The best place to look for vintage metal lunch boxes to begin a collection is eBay. Most collectors make purchases online. Secondary sources for finding rare vintage lunch boxes are yard sales, antique shows, flea markets and consignment shops. Beginner collectors should focus on obtaining low-end boxes that bolster a collection, as opposed to high-profile character boxes. For example, boxes featuring less popular characters or no characters are cheaper.
Vintage lunch box collectors should ask questions about the lunch box and not simply rely on photos. A photo posted online may obscure damage or evidence of rust. Natural light photography does a better job of exposing damage than does florescent lighting. Ask pointed questions about the condition of the box, such as if it has any dings, rust, burns, damaged hinges or missing parts.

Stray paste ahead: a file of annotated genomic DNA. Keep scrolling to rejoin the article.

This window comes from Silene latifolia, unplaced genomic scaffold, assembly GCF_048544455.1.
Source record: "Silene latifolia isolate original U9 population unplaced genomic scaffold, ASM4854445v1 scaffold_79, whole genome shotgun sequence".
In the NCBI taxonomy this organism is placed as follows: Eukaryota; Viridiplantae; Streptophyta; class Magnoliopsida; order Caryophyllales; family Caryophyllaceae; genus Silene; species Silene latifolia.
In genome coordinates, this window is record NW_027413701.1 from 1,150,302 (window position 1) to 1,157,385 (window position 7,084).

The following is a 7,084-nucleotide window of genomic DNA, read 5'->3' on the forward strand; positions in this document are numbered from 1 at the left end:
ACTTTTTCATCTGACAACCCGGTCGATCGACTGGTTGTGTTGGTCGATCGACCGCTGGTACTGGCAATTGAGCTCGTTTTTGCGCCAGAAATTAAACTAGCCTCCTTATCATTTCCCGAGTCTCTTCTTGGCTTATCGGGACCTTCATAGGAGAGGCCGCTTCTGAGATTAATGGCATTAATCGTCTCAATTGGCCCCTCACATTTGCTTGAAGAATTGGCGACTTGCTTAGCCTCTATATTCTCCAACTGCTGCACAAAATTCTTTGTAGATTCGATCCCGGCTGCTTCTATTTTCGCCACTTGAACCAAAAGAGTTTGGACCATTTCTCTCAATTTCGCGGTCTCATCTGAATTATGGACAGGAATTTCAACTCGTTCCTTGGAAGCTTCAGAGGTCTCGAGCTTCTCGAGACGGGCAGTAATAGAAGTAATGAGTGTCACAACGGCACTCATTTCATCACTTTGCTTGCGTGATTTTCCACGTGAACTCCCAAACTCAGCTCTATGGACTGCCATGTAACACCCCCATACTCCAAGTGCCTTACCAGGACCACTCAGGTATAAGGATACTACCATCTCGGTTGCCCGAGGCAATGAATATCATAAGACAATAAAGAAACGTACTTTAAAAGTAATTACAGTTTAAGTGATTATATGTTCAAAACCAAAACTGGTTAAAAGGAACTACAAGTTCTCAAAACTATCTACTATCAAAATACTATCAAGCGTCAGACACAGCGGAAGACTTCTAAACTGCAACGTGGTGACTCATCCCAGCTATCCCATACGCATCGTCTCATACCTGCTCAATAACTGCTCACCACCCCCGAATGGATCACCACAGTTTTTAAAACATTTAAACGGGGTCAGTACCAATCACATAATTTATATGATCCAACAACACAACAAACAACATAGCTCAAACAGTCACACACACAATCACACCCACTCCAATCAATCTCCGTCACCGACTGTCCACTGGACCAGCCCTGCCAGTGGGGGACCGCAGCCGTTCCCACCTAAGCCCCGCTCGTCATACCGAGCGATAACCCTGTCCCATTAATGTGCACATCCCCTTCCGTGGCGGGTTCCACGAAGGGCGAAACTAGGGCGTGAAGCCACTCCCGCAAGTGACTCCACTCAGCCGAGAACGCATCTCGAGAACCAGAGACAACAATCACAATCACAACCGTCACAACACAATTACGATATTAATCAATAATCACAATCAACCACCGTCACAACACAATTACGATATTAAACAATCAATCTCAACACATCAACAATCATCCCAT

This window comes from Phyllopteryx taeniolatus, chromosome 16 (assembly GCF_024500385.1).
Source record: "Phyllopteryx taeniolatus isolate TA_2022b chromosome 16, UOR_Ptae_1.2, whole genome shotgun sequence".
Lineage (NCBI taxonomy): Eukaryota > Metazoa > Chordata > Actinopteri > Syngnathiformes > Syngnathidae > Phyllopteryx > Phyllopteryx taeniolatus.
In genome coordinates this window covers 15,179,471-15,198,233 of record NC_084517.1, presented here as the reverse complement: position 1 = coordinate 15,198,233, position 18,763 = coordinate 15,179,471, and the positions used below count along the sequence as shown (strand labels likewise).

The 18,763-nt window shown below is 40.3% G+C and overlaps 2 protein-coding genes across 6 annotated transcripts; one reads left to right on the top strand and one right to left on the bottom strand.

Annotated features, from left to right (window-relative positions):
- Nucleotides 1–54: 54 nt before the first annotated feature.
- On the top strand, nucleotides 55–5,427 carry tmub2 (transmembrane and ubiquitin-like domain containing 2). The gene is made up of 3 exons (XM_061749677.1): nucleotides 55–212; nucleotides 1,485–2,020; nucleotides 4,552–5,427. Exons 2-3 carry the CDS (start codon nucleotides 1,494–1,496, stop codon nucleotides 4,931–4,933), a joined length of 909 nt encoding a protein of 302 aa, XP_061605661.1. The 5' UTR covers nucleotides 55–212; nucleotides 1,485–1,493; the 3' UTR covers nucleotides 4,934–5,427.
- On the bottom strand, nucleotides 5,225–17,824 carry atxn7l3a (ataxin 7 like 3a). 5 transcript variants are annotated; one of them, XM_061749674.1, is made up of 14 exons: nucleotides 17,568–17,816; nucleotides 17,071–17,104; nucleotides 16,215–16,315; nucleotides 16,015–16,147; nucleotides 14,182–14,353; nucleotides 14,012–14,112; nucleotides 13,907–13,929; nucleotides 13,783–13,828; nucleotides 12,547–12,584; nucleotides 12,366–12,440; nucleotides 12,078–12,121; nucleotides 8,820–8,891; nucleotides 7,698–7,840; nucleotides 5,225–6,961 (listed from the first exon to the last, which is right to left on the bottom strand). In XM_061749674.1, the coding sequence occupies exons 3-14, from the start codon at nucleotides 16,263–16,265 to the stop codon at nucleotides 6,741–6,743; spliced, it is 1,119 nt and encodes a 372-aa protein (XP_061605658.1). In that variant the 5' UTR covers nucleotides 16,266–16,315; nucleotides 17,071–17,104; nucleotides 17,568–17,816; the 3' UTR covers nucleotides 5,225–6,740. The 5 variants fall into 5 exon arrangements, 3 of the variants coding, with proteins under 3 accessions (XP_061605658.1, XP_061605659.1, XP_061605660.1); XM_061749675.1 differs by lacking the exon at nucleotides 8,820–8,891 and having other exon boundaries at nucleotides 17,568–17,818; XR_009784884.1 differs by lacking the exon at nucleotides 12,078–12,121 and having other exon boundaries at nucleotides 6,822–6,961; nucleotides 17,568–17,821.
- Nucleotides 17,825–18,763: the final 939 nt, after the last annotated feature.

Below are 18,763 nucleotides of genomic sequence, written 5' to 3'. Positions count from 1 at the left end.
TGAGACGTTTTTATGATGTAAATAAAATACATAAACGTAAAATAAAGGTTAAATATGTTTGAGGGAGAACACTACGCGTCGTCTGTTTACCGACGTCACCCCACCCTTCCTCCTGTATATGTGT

The age of a lunch box is an important indicator of value. Collectors should never rely on the seller's word that a box is from a particular era. Research the different lunchbox designs produced during specific time periods to confirm sellers' age claims. For instance, a Brady Bunch lunch box touted as being from the 1970s may not be from that time period. Lunch boxes are graded on a quality scale that ranges from C10, which indicates mint condition, to C1, which indicates the poorest condition.